- Sermon Notes
Be The Change God Wants to See
Illus. To be, or not to be?
Throughout the past three chapters in Acts we have seen several people changed and converted to life in Christ. We saw in chapter 8 that the message of Jesus Christ was preached to an Ethiopian eunuch who was converted to Christ, and we saw the beginning of his changed life. In Acts 9 we studied the conversion of Saul or Tarsus, later known at Paul, as he turns his life over to Christ and is changed from one who was in opposition, to one who began devoting his life to the mission and gospel message of Jesus Christ. And this morning in Acts chapter 10, we will see two more conversions, one will be a Roman centurion, and the other is Peter the apostle.
“Wait just a minute,” you might say, “Peter is already saved!” And you would be correct in that statement, but there was a conversion of Peter’s heart that the Lord wanted to carry out, a change He wanted to see, but regarding the change Peter is initially hesitant.
The change that Peter was resistant to specifically, was a posture toward a people, the Gentiles. A Gentile is a term that refers to a person who is not Jewish. In the early church, the believers were first Jewish, and there were significant prejudices that existed between the Jews and the Gentiles. Strict Jews would have nothing to do with Gentiles.
They would not be guests in the home of a Gentile or invite a Gentile to their home. They referred to them as “dogs,” dirt from a Gentile country was considered defiled, they would not eat food prepared by Gentile hands. They were a people that Jews wanted to avoid, so too, the Gentiles avoided the Jews.
Surely the climate of the day had an effect on all people, even those who had come to know and follow Christ. The reality of it all meant there was a tone and struggle in the acceptance of Gentiles as equals before the Lord. Jesus came and brought about change; He had modeled a different way. Jesus extended salvation to all would receive Him as Lord, he told his disciples to go into all nations, to be His witnesses to the entire world:
John 3:16, For God so loved the world, that He gave His only Son, so that everyone who believes in Him will not perish but have eternal life.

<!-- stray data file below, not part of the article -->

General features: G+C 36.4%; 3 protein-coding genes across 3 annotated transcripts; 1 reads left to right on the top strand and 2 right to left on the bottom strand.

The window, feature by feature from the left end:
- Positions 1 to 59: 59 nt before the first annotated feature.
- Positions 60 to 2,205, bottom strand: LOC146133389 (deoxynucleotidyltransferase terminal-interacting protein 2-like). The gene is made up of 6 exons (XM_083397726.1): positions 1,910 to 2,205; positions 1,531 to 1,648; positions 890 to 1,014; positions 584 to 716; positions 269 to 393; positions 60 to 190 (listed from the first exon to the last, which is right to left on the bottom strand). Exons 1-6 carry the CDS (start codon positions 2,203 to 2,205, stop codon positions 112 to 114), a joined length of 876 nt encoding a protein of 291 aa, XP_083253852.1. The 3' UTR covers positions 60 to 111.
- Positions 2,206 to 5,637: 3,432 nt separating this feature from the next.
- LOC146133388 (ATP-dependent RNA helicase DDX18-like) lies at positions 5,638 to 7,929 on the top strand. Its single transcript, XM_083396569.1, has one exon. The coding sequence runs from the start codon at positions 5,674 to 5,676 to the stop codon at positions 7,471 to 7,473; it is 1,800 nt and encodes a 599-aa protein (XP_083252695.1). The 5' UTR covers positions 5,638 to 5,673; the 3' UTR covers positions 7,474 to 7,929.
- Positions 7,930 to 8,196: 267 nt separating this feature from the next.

Matthew 28:19, Go, therefore, and make disciples of all the nations, baptizing them in the name of the Father and the Son and the Holy Spirit.
Acts 1:8, …You shall be My witnesses both in Jerusalem and in all Judea, and Samaria, and as far as the remotest part of the earth.
Much had been said about “the world,” regarding “all nations,” and the “remotest part of the earth,” but thus far, though it was the reality Jesus wanted His people to pursue, the ministry had not gone to these places specifically. It is in Acts 10, when we see the mission toward the Gentile world begin, a pivotal chapter in church history and an important one for us to see. In Acts 8 we saw Phillip preach to an Ethiopian eunuch would receive the message and was baptized. He, however, returned to a distant land and did not pursue fellowship with the Jewish believers. In Acts 10, there is a reconciliation between Jews and Gentiles in the church. The time had come for the language to and heart posture to change from “them” to “us,” from “separate” to “one.”
In Ephesians 2:11-22, the point is well made that through Christ’s one, sacrificial death, He made Jew and Gentile, the two groups into one, and broke down the barrier of the dividing wall (14).
Acts 10 shows us the realization of this truth, by telling the story of two men, the apostle Peter, and a Gentile Centurion named Cornelius. There was change God has in store for both of them, it was inward change that would bring outward results. On surface, both men looked good, but the Lord was looking to their hearts. One needed Jesus and to come to salvation in Him, the other, that the Lord wanted to seek the nations and was going to use him. The change God wanted to see, would start with their hearts.
- Pursue the Path He Points You To
Acts 10:1-3, Now there was a man in Caesarea named Cornelius, a centurion of what was called the Italian cohort, a devout man and one who feared God with all his household and made many charitable contributions to the Jewish people and prayed to God continually. About the ninth hour of the day he clearly saw in a vision an angel of God who had just come in and said to him, “Cornelius!”
- Cornelius was a centurion of what was called the Italian cohort. The Roman army was comprised of legions, and a Roman legion had between 5,000 and 6,000 men. Legions were then comprised of cohorts. And in the cohorts, 600 men per cohort, you had centurions who were officers who were in charge of 100 men. So there were 60 centurions in every legion of the Roman army.
- Cornelius is described as “a devout man and one who feared God with all his household, and made many charitable contributions to the Jewish people and prayed to God continually”
- Cornelius is identified as a “God-fearer,” which was a technical term applied to a particular type of Gentile. A God fearer was called in Judaism a proselyte of the gate.
- Proselyte was a name given by the Jews to foreigners who adopt the Jewish religion. And a proselyte of the gate was somebody who believes in the God of Israel and aligns himself with that covenant, but not completely.